Saturday, January 16, 2010

QC Provides ROI and Prevents Clinical/Regulatory Submission Pitfalls

The utilization of QC (quality control) pertaining to your clinical/regulatory submission, program, project, data and/or documentation, daily and routinely, is a must and the results are - ROI (return on investment), dramatic reductions in costs, avoidance of pitfalls leading to erroneous data and process and agreed upon timelines are met.

QC objectives, plans and benefits (to mention a few):
  • easy to forecast QC pitfalls when not utilizing QC
  • each data, table, listing, graph, figure and/or document must have a QC plan tailored to catch errors and provide accuracy with current and previously submitted clinical and regulatory submissions and filings
  • easy to forecast areas of significant QC findings and where and how data, statement, format and documentation errors are more likely to be found
  • easy to resolve QC findings
  • easy to track QC findings
  • easy to implement QC findings
  • easy to follow-up the implementation of QC findings throughout your clinical/regulatory submission when dealing with hundreds of thousands of data points
  • easy to demonstrate "streamlining" time, cost, manpower, version, template, effort, data, statement, clear and present presentation, accuracy, consistency pertaining to your data and documentation as a result of QC
  • easy to follow the plan and reap the benefits of quality-controlled data, statement, format, template and documentation pertaining to your clinical/regulatory submission.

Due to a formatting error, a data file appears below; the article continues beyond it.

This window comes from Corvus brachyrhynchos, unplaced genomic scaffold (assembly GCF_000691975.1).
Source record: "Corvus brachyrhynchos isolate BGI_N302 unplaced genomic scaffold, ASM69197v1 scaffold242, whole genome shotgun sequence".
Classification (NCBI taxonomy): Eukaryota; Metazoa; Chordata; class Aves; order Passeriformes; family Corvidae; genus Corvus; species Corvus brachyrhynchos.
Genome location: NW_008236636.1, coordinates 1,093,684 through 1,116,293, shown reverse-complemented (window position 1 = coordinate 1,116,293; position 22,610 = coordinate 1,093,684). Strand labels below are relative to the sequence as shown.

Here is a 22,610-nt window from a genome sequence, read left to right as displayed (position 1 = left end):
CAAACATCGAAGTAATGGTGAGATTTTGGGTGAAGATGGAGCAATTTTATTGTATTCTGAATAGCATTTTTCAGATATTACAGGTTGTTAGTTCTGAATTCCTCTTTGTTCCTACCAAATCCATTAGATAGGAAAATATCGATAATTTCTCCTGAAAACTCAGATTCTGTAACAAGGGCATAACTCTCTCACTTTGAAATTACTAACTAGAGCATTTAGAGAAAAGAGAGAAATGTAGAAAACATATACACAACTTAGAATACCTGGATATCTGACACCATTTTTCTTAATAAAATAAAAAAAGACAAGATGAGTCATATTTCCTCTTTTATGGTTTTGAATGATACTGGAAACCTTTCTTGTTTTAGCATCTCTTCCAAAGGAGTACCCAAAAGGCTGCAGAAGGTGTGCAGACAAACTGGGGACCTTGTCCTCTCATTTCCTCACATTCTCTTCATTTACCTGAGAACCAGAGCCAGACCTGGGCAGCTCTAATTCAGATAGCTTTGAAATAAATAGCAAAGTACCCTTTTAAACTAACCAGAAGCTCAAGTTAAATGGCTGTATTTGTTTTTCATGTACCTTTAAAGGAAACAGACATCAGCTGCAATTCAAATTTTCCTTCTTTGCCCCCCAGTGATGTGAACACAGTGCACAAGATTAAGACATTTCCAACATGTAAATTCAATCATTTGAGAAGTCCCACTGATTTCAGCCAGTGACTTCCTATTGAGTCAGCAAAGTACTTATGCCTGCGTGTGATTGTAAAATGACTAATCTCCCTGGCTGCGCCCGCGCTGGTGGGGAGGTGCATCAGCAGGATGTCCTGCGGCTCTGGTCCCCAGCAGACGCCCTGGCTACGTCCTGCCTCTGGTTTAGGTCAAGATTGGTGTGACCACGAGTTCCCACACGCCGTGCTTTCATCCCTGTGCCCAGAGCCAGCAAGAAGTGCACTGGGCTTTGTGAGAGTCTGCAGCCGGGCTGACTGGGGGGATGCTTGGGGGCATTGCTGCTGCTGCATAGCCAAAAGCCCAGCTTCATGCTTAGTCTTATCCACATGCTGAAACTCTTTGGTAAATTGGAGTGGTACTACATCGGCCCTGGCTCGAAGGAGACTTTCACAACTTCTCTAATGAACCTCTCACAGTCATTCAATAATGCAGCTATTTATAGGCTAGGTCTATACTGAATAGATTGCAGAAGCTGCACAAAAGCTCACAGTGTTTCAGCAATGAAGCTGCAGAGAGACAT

Appropriate QC planning and utilization is a must. For example, a waste of QC time is to QC a draft version of a clinical study report, clinical study appendix, a safety narrative, a SAS programmed table, a clinical summary of safety and efficacy, a summary of bioanalytics, a summary of clinical pharmacology, a clinical overview, a subject patient profile, a database listing, a database - to mention a few components, "too early" in the writing and development stages - QC must be performed on the appropriate version, a mature version, a near final version.

The first QC round must be utilized for gross QC (procedure/objectives found in the QC plan) - the second QC round must be focused on QC resolution of the findings, correction, implementation, tracking and finalization.

Two rounds of QC is optimal for most data and documentation.

A third round of QC may be needed if time is tight, the length of the document is too long, for some reason, exceeds the recommended number of pages and/or the document is heavily populated with data. Time, length and data density issues occur due to miss-managed project, writing and SAP (statistical analysis plan) - and are items that must be controlled by the pharma/CRO teams prior to the start of QC - so that QC is effective.

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